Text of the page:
Starting at the first responder and working up the responder chain, iOS will ask each object if it responds to the given action. The first object it finds that implements the method is allowed to handle the key press. This means that you can implement the keyCommands method in a different class than you define the action handler methods. However, to avoid compiler warnings about private methods, it’s often easier to do both in the same class.

The keyCommands method appears to be called three times for each key press, so you may want to cache the array if you have a lot commands.

First Responders

By default, iOS will only generate key press events when a control, such as a text field, is the first responder. You can fix that by overriding the canBecomeFirstResponder method in your root view controller so that it can become the first responder. You can implement the keyCommands method and your action methods there too.

@implementation MyRootViewController

- (BOOL)canBecomeFirstResponder {
    return YES;
}

- (NSArray *)keyCommands {
    return @[
        [UIKeyCommand keyCommandWithInput:@"f" modifierFlags:0 action:@selector(keyPressF)]
    ];
}

- (void)keyPressF {
    // Do something awesome here.
}

@end

This lets you avoid having to create and manage a hidden text field or something similar.

Handling Dialogs

For simple apps, that’s all you need to do. However, if your app presents a modal dialog with a text field, then your root view controller will not regain first responder status when that dialog is dismissed.

You could manually tell your root view controller to become the first responder each time a dialog is dismissed. But there is an easier way.

UIApplication is the top-level object in the responder chain. If you subclass UIApplication and override the canBecomeFirstResponder method, then it will become the first responder when a dialog is dismissed. Then it will tell your root view controller to become the first responder again.

@implementation MyApplication

- (BOOL)canBecomeFirstResponder {
    return YES;
}

@end

To tell iOS to use your new UIApplication subclass, you need to modify the main method in main.m:

int main(int argc, char *argv[]) {
    @autoreleasepool {
        // The third parameter is nil by default.
        return UIApplicationMain(argc, argv, NSStringFromClass([MyApplication class], NSStringFromClass([AppDelegate class]));
    }
}

Now a dialog with a text field will no longer mess up your keyboard shortcuts.

Simplifying Things

Things are working, but you can simplify a bit more if you want. Instead of having an app delegate separate from your UIApplication subclass, you can let your subclass be its own delegate.

Then you can move everything from your app delegate into your new MyApplication class, including the properties and app lifecycle methods, and delete your app delegate class.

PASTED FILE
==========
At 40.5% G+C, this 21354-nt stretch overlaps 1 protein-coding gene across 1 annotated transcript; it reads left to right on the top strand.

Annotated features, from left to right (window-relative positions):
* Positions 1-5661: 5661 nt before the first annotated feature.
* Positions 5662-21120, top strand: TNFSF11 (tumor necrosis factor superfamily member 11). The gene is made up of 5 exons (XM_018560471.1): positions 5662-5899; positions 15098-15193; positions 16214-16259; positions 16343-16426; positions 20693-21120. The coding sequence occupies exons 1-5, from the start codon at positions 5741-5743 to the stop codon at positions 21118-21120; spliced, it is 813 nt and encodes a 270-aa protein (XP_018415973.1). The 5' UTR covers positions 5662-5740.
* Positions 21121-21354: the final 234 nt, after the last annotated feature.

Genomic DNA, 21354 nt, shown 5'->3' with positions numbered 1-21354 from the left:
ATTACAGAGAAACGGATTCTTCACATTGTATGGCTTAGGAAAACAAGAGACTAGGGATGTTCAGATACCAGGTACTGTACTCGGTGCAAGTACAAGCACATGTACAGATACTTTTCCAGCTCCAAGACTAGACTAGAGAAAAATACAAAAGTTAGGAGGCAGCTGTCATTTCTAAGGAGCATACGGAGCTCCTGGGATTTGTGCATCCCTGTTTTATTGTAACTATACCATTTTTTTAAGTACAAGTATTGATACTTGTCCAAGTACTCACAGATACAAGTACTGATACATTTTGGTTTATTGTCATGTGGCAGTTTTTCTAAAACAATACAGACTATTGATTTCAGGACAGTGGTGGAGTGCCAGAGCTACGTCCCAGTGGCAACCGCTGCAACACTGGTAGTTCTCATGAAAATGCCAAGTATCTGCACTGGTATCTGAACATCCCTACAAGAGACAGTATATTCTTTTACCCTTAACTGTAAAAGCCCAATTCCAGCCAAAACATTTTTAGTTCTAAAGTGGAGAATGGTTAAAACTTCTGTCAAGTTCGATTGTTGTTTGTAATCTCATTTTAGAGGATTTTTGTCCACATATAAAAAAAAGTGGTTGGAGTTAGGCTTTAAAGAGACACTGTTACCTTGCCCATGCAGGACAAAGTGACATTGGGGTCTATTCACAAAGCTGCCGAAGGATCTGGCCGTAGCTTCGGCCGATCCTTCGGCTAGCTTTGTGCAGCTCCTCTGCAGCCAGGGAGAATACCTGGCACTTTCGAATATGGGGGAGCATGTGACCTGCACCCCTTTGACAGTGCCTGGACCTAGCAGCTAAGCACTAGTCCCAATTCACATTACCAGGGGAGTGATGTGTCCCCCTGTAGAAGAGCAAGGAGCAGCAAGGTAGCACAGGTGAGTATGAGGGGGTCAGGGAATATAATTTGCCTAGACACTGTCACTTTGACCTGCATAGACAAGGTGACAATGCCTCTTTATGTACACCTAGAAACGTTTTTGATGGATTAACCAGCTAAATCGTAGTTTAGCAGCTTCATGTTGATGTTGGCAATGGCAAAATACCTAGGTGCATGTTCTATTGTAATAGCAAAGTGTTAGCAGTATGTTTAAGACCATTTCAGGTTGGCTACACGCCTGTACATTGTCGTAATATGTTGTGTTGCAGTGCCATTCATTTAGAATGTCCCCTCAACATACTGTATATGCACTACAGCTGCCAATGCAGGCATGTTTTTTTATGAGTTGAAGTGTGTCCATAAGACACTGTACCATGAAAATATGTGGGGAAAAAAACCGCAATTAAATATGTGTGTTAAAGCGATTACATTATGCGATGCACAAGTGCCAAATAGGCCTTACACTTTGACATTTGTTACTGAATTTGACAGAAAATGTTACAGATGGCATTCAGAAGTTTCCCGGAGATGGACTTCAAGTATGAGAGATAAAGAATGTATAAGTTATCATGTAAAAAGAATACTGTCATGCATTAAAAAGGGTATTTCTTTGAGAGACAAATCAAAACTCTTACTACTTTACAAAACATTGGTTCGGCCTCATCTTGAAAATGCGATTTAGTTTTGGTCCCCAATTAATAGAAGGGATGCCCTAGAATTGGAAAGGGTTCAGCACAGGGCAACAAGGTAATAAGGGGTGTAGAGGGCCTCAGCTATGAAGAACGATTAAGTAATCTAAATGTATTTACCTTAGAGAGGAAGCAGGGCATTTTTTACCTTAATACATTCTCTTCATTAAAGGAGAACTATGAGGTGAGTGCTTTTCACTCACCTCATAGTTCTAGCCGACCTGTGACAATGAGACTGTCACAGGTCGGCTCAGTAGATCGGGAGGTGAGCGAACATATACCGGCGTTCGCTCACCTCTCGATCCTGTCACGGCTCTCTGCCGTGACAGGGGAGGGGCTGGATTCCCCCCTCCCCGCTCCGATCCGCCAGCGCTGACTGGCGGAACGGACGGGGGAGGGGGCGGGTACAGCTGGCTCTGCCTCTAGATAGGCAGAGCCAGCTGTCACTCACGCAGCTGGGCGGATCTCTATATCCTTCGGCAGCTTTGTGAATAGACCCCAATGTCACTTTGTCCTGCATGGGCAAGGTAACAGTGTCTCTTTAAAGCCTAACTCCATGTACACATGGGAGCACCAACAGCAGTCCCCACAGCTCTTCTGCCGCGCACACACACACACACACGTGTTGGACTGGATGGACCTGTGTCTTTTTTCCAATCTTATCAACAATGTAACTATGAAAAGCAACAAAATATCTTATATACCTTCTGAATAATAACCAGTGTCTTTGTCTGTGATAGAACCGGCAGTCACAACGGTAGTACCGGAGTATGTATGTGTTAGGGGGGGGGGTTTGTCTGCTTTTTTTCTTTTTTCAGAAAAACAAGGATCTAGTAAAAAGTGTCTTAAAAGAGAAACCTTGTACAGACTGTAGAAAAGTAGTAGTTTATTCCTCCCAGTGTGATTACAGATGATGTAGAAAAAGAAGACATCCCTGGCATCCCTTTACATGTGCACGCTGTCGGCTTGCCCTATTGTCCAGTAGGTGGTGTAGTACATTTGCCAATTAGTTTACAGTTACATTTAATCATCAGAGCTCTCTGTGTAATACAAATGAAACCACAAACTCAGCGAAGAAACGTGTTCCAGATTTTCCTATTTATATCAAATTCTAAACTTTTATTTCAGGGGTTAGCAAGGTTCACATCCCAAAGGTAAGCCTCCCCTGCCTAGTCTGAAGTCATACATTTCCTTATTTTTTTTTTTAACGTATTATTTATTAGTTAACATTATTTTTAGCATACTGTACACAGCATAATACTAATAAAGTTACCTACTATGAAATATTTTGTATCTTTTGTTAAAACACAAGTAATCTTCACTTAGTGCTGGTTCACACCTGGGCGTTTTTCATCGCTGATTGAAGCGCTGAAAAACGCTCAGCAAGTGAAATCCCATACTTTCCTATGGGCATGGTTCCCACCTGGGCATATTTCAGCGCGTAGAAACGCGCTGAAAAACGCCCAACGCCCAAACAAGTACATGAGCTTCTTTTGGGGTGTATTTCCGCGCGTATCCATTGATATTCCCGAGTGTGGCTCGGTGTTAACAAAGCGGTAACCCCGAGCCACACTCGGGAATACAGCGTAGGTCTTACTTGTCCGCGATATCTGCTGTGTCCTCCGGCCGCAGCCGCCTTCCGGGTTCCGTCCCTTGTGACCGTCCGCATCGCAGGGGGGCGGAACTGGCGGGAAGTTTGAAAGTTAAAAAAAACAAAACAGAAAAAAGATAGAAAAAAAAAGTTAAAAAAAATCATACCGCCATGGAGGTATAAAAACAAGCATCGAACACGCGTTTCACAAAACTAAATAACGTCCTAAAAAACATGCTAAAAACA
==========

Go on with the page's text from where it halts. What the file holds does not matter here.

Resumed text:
@interface MyApplication : UIApplication <UIApplicationDelegate>

@property (strong, nonatomic) UIWindow *window;

@end

Then adjust main.m one more time to assign the same class as both the application and its delegate:

int main(int argc, char * argv[]) {
    @autoreleasepool {
        NSString *app = NSStringFromClass([MyApplication class]);
        return UIApplicationMain(argc, argv, app, app);
    }
}

Let me know if I’ve missed something or there are better ways to do this. :)

Future Hopes

As of iOS 7, the UIApplicationDelegate is in the responder chain, and I think it would be better to do this stuff there than subclassing UIApplication. But right now the UIApplicationDelegate does not appear to forward first responder status to the root view controller. So this only works with a UIApplication subclass.

2
Apr

The Joke That Made Me Laugh The Most Yesterday

From a newsgroup, posted anonymously and slightly paraphrased here.

WARNING: May only be funny to developers and other creative types. :)

Hey everybody, I’m a student over at the business school. I have a great idea for a novel and am looking for an author to write it for me. If anyone is interested let me know.

I don’t have any money right now, but I’ll give you some equity. Looking for someone with at least a Masters in English, preferably a Ph.D.

It’s a great opportunity and will really help build your resume. If you’re interested please contact me, and we can set up a time to meet in the library. After signing an NDA, I’ll share my idea with you.

I’ve already talked to a couple of my teachers and they think it’s a great idea.

21
Jan

Sudden Moment of Certainty

Matt Gemmell is switching careers. For years, he’s had a job programming and a hobby writing. Those will now be reversed. He’s feeling excited, nervous, and—my favorite part—alive.